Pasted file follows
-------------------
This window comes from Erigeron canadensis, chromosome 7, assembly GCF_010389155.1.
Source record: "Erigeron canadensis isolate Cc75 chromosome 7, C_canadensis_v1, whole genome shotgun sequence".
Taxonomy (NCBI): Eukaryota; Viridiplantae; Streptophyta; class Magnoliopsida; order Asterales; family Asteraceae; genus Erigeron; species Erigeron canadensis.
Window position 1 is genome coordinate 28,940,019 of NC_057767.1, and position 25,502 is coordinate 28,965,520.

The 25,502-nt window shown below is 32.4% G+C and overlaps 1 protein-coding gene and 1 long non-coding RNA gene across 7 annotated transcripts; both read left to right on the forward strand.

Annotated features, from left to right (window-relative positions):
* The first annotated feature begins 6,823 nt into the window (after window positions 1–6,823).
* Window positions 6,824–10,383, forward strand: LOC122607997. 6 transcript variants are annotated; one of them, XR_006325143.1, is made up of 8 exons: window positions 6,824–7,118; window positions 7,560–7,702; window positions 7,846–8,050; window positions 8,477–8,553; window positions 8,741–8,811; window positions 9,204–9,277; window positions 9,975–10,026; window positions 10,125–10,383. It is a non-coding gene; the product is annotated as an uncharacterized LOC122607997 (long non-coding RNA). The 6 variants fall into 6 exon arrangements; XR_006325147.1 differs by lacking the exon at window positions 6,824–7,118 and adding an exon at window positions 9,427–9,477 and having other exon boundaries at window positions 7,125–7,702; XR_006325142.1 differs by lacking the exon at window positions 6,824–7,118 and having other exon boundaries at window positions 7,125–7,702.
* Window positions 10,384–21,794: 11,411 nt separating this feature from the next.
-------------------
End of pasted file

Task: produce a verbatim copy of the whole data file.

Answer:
This window comes from Erigeron canadensis, chromosome 7, assembly GCF_010389155.1.
Source record: "Erigeron canadensis isolate Cc75 chromosome 7, C_canadensis_v1, whole genome shotgun sequence".
Taxonomy (NCBI): Eukaryota; Viridiplantae; Streptophyta; class Magnoliopsida; order Asterales; family Asteraceae; genus Erigeron; species Erigeron canadensis.
Window position 1 is genome coordinate 28,940,019 of NC_057767.1, and position 25,502 is coordinate 28,965,520.

The 25,502-nt window shown below is 32.4% G+C and overlaps 1 protein-coding gene and 1 long non-coding RNA gene across 7 annotated transcripts; both read left to right on the forward strand.

Annotated features, from left to right (window-relative positions):
* The first annotated feature begins 6,823 nt into the window (after window positions 1–6,823).
* Window positions 6,824–10,383, forward strand: LOC122607997. 6 transcript variants are annotated; one of them, XR_006325143.1, is made up of 8 exons: window positions 6,824–7,118; window positions 7,560–7,702; window positions 7,846–8,050; window positions 8,477–8,553; window positions 8,741–8,811; window positions 9,204–9,277; window positions 9,975–10,026; window positions 10,125–10,383. It is a non-coding gene; the product is annotated as an uncharacterized LOC122607997 (long non-coding RNA). The 6 variants fall into 6 exon arrangements; XR_006325147.1 differs by lacking the exon at window positions 6,824–7,118 and adding an exon at window positions 9,427–9,477 and having other exon boundaries at window positions 7,125–7,702; XR_006325142.1 differs by lacking the exon at window positions 6,824–7,118 and having other exon boundaries at window positions 7,125–7,702.
* Window positions 10,384–21,794: 11,411 nt separating this feature from the next.